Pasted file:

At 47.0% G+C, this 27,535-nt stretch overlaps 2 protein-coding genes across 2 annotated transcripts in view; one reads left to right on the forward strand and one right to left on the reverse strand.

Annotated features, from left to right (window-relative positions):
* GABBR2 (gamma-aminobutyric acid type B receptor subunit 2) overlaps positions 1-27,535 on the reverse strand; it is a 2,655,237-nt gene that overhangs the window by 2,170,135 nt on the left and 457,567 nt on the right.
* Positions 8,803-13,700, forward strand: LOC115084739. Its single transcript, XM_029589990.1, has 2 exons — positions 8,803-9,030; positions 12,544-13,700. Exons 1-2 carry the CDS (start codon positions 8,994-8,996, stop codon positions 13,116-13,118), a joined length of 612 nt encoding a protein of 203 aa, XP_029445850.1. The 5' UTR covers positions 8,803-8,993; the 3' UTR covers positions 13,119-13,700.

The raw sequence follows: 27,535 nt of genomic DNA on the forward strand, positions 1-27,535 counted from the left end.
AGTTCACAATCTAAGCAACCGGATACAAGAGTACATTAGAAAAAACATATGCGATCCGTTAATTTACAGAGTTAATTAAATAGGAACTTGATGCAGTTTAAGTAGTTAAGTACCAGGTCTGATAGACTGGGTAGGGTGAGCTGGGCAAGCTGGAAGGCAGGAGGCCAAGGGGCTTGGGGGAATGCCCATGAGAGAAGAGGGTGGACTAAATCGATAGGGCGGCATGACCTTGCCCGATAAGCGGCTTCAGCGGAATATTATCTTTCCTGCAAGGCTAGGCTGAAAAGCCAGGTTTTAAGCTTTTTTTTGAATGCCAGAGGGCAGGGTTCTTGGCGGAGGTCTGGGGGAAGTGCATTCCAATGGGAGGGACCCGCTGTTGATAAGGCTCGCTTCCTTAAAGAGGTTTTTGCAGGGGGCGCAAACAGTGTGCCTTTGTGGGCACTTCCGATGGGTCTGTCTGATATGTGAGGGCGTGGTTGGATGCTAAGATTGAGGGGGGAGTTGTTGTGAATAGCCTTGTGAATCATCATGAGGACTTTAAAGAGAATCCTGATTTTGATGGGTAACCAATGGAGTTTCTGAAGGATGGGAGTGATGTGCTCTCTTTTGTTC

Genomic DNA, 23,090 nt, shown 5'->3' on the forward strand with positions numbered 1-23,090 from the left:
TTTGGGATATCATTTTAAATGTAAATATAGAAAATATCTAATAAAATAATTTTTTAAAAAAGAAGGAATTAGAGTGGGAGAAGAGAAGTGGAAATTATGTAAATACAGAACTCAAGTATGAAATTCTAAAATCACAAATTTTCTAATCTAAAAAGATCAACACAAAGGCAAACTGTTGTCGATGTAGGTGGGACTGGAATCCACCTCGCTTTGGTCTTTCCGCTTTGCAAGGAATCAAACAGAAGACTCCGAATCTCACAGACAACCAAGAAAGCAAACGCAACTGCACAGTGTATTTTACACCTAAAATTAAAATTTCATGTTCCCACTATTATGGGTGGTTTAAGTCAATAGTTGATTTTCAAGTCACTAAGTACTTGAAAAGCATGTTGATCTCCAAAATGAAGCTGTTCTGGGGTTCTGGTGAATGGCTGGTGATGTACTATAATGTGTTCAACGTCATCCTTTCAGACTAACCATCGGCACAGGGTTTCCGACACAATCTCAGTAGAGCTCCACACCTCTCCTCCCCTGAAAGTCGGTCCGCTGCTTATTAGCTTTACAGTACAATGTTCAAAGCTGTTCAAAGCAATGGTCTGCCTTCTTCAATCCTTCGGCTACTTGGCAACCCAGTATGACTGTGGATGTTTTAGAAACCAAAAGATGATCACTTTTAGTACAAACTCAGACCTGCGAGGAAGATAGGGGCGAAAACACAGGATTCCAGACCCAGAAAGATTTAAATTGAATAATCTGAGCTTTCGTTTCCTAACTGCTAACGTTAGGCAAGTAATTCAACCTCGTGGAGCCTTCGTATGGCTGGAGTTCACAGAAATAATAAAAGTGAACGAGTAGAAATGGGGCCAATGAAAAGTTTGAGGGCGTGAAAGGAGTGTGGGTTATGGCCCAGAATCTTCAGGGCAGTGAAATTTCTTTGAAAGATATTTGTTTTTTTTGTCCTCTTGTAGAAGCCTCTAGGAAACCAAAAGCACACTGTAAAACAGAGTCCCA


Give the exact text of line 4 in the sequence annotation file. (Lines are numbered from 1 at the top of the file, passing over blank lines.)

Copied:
* Positions 8,803-13,700, forward strand: LOC115084739. Its single transcript, XM_029589990.1, has 2 exons — positions 8,803-9,030; positions 12,544-13,700. Exons 1-2 carry the CDS (start codon positions 8,994-8,996, stop codon positions 13,116-13,118), a joined length of 612 nt encoding a protein of 203 aa, XP_029445850.1. The 5' UTR covers positions 8,803-8,993; the 3' UTR covers positions 13,119-13,700.